The belief or suspicion requirement in the bill has been amended so it does not hinge on state of mind. The burden of proof section makes it clearer that the claimant only needs to prove that detriment was suffered, not the state of mind of the defendant. The tax regime will also mirror this amendment. The term 'victimising conduct' has been replaced with 'detrimental conduct'. This amendment will also be mirrored in the tax regime.
A new subsection in both the corporate and tax regimes has been created that provides an avenue for whistleblowers to claim compensation or other remedies on the basis that they have suffered detriment because the company breached a duty to them. The explanatory memorandum has been amended to provide for circumstances in which a court may make an order for compensation. The bill has been amended to clarify the considerations a court may take into account when awarding compensation, and, finally, the explanatory memorandum has been amended to clarify the factors that may be considered when a court is determining whether a claim can be made.
I am wholeheartedly convinced that the bill before us will usher in a new era of accountability in Australia's corporate sector. For evidence of this, we need look no further than the experience of the Commonwealth Bank whistleblower Jeff Morris. Mr Morris studied economics and law at the University of Sydney and is a certified financial planner. He has had nearly 30 years experience working in financial services, including as a tax manager at NatWest Bank and Deloitte & Touche chartered accountants, as a financial consultant with the firm Towers Perrin, and as vice president of investment bank Bankers Trust Australia. In 2008, Mr Morris joined Commonwealth Financial Planning and soon became concerned about the severe losses and emotional distress being suffered by many elderly and vulnerable clients due to the poor advice they had received. In October of that year he blew the whistle to the corporate regulator ASIC in relation to the financial planner Don Nguyen and Commonwealth Financial Planning.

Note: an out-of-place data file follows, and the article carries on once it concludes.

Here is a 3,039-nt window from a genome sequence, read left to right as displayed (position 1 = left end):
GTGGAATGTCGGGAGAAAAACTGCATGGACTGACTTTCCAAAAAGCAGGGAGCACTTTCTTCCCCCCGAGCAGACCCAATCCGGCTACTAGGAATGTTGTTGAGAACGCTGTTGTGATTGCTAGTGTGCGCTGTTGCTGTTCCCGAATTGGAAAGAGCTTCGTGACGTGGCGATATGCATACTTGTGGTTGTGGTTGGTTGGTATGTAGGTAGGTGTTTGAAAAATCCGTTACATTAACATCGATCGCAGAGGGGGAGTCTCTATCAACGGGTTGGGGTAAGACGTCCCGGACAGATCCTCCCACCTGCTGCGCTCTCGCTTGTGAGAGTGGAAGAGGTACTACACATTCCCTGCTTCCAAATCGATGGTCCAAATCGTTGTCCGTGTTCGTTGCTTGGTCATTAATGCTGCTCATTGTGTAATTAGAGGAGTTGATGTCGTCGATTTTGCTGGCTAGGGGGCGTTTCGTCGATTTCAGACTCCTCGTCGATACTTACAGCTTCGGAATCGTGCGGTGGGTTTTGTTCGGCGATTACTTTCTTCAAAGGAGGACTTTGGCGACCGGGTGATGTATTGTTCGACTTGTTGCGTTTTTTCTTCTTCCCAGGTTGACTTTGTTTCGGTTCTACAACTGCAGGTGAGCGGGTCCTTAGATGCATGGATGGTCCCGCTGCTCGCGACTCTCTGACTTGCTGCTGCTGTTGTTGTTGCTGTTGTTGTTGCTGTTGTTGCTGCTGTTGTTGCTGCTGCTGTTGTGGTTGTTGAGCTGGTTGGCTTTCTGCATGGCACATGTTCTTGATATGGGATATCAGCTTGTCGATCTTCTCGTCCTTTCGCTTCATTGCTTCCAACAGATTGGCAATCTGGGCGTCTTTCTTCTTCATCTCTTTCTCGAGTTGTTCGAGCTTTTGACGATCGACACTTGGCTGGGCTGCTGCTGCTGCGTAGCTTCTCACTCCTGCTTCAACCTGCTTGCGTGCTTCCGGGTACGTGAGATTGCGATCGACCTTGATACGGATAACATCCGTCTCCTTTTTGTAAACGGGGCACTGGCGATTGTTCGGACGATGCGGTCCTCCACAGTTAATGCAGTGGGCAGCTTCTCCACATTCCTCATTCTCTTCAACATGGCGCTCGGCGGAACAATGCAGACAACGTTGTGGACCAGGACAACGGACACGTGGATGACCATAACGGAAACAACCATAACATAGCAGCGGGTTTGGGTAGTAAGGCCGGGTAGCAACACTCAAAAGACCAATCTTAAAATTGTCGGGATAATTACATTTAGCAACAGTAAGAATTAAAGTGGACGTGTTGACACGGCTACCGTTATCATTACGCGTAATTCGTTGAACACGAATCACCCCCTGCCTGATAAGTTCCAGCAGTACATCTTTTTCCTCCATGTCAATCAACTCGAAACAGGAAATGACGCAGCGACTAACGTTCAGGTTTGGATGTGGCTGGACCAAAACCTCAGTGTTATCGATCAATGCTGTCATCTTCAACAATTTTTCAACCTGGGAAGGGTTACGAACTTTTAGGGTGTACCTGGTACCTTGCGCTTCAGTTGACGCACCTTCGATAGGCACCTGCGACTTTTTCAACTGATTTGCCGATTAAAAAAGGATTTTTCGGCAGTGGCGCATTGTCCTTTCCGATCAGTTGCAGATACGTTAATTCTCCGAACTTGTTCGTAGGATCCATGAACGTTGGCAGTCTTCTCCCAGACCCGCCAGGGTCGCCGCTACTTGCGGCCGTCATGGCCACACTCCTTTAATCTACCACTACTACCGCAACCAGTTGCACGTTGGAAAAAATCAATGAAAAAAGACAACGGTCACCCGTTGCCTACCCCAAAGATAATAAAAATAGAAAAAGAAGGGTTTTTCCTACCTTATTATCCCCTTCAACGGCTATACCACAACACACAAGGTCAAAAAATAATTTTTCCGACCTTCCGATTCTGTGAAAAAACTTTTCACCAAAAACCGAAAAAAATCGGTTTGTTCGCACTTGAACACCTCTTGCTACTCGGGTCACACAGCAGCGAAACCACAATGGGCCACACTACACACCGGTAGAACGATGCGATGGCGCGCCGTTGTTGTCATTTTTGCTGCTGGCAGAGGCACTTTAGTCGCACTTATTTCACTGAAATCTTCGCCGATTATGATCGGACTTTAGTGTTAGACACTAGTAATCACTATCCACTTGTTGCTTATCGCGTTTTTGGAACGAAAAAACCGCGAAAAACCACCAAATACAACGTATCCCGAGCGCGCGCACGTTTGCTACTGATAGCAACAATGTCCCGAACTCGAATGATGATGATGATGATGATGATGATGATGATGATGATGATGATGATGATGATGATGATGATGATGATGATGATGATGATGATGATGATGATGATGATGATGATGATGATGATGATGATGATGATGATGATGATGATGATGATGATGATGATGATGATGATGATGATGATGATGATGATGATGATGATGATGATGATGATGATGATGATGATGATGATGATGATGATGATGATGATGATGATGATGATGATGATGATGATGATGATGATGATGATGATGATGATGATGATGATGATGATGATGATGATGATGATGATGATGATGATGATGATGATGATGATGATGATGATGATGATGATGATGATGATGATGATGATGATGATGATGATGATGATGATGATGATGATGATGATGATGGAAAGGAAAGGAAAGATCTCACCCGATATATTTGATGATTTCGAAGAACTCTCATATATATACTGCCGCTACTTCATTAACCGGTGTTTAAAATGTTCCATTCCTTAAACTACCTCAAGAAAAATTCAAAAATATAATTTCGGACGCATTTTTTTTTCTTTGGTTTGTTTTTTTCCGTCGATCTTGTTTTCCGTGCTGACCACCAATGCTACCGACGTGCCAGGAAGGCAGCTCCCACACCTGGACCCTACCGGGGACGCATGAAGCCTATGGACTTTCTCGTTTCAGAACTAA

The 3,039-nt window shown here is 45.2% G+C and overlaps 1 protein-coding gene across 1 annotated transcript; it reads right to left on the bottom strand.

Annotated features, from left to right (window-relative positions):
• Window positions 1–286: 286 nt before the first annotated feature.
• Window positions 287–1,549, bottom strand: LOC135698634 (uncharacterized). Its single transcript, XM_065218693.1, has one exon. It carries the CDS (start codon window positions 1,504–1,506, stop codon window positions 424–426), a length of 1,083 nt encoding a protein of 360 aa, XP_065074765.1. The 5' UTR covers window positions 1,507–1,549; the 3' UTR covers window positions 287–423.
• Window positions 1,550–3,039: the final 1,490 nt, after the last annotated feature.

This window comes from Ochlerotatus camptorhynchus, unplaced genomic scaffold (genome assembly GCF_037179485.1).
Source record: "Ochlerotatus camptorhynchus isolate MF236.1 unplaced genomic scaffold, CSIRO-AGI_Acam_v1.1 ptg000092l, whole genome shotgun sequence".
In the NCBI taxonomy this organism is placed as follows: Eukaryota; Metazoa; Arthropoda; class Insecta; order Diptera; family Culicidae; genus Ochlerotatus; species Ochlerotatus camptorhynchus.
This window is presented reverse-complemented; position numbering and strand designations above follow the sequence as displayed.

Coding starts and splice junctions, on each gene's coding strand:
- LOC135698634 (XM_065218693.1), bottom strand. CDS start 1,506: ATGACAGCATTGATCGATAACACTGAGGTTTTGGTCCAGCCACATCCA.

In June 2013, Mr Morris again blew the whistle on ASIC itself, which for 16 months had failed to act on facts sent by whistleblowers. As many here know, this led to a Senate inquiry into ASIC by the economics references committee that same year. Among the committee's final recommendations were that an independent inquiry be held 'possibly in the form of a judicial inquiry or royal commission', principally to:
… examine the actions of the Commonwealth Bank of Australia (CBA) in relation to the misconduct of advisers and planners within the CBA's financial planning businesses and the allegations of a cover up.
It was also a recommendation that such an inquiry:
… make recommendations about ASIC and any regulatory or legislative reforms that may be required.